I took a deep gasp of air, spun back, pushed through the kitchen door. A chorus of squealing, shrieking violins crashed about my ears. A half sob escaped between my lips and I ran to the shelves and grabbed the pots and pans and skillets and threw them on the floor, I swept them off the shelves and yanked them off the wall hooks. They bounced metallically, clanked, jarred. Just for a moment the cacophony sounded of drums and cymbals, the floor turned to red sand and the African sun warmed my skin.
Kelly fainted. One last metal lid vibrated on the hard floor. Silence.
I looked at Tommy across the island countertop and he met my gaze. His eyes were dull and sad…limp as Kelly’s body in his arms.
My parents flew all the way from Iceland when they found out what Jake had done to Kelly. They stayed for one week.
The brokenness inside of Kelly opened into a rift. It fractured further and further apart, yawning into a dark abyss. It sucked life and joy and music out of her, out of the air and the house.
Tommy shrunk into a wizened man. Dark circles grew under his eyes. He didn’t go into the kitchen anymore. We all ate raisin bran for breakfast.
One day I saw him leaning against the balustrade like he was dead. “I shouldn’t have let her go…” he whispered.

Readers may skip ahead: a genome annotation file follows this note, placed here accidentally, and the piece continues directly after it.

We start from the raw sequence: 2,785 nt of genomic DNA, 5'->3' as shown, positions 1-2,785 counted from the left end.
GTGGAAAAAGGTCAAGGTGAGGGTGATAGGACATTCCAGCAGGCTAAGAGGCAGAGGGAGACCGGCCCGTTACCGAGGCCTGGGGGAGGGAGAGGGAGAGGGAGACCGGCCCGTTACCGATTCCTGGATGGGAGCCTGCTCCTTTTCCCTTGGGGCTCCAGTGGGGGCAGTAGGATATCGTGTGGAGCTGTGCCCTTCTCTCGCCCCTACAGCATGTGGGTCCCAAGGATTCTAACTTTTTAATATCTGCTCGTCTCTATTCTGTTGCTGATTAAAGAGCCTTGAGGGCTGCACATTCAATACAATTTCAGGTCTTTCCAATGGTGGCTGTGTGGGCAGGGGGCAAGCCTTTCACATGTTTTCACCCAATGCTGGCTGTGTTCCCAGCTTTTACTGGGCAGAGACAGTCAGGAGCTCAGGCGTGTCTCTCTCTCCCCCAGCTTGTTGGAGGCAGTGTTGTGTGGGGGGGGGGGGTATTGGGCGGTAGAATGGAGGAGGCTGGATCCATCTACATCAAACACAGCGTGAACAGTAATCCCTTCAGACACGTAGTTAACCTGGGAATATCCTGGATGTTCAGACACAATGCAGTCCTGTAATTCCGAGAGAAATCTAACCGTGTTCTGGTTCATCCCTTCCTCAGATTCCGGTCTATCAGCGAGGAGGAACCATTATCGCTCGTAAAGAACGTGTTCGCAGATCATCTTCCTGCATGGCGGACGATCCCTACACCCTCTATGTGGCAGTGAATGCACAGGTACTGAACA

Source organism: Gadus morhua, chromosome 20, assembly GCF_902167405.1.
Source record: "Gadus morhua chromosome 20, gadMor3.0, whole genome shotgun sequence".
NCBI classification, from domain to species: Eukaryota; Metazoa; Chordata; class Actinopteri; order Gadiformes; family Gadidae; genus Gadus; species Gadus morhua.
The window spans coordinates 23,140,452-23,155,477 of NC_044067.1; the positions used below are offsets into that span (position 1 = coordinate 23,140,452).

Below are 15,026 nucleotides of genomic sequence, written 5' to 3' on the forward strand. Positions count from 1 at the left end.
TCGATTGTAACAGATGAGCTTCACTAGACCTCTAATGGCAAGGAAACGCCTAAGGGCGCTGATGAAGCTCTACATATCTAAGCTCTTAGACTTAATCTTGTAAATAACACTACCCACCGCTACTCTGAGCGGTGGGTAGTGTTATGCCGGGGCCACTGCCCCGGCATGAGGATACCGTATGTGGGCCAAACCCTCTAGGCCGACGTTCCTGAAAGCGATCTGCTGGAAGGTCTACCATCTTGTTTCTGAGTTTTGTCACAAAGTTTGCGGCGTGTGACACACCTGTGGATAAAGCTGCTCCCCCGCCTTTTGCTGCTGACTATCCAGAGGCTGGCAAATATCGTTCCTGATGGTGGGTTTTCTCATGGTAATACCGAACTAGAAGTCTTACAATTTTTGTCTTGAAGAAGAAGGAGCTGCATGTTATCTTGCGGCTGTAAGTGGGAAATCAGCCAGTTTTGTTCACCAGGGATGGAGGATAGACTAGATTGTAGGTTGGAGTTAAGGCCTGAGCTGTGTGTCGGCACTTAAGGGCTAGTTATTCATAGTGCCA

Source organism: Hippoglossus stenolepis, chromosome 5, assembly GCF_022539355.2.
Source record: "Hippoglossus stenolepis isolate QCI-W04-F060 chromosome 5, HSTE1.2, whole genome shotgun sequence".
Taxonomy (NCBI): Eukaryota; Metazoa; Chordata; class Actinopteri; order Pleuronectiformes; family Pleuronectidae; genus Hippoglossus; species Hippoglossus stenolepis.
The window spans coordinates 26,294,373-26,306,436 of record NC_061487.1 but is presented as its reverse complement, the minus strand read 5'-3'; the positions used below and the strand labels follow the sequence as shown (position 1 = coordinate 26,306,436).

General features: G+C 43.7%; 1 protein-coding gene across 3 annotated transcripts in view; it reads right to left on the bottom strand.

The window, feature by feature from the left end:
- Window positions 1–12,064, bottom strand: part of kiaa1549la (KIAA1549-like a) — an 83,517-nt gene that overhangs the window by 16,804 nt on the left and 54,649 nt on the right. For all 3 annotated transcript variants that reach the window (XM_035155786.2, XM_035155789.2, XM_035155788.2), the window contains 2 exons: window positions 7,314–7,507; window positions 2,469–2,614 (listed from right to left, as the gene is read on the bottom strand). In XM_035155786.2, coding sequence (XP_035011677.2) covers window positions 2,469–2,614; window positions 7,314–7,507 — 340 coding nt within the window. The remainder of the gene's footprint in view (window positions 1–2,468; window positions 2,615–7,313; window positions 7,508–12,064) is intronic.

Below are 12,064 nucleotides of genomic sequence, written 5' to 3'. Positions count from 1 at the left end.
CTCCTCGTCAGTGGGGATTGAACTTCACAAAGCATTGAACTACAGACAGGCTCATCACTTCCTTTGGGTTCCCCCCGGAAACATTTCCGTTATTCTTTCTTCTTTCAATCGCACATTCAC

I had Tommy fired. I’d already lost him anyway—just like Kelly.
It wasn’t hard to convince my parents. They were in the midst of packing for Morocco. A phone call every night would do until they found a replacement.
Even the house has changed. I hate it. The silence eats my insides, puts up walls, coats everything with fur.
Kelly has been swallowed up. She sleeps during the day or listlessly fingers the corner of her quilt.
I found her on the stairs once, just sitting halfway up, like hope had packed up and left. I put my arms around her and helped her up the stairs back to her room.
She doesn’t sleep at night. She lies stiff in her bed and stares at the ceiling, or she walks up and down the hallway.
I spend a lot of time in the garden now. The wind slides against my skin and the sun shifts through the cold air. I pretend that everything is like it used to be. Oh, I know it was never utopia, but at least Tommy was still here with light in his eyes, at least I still had Kelly.
If I stand right here by the willow tree and look out past the wall I can hear Tommy’s voice. “Selah.” He looks at me with deep sad eyes.
“Tommy” I say, “I had to, you know.”
“No, there’s no know.”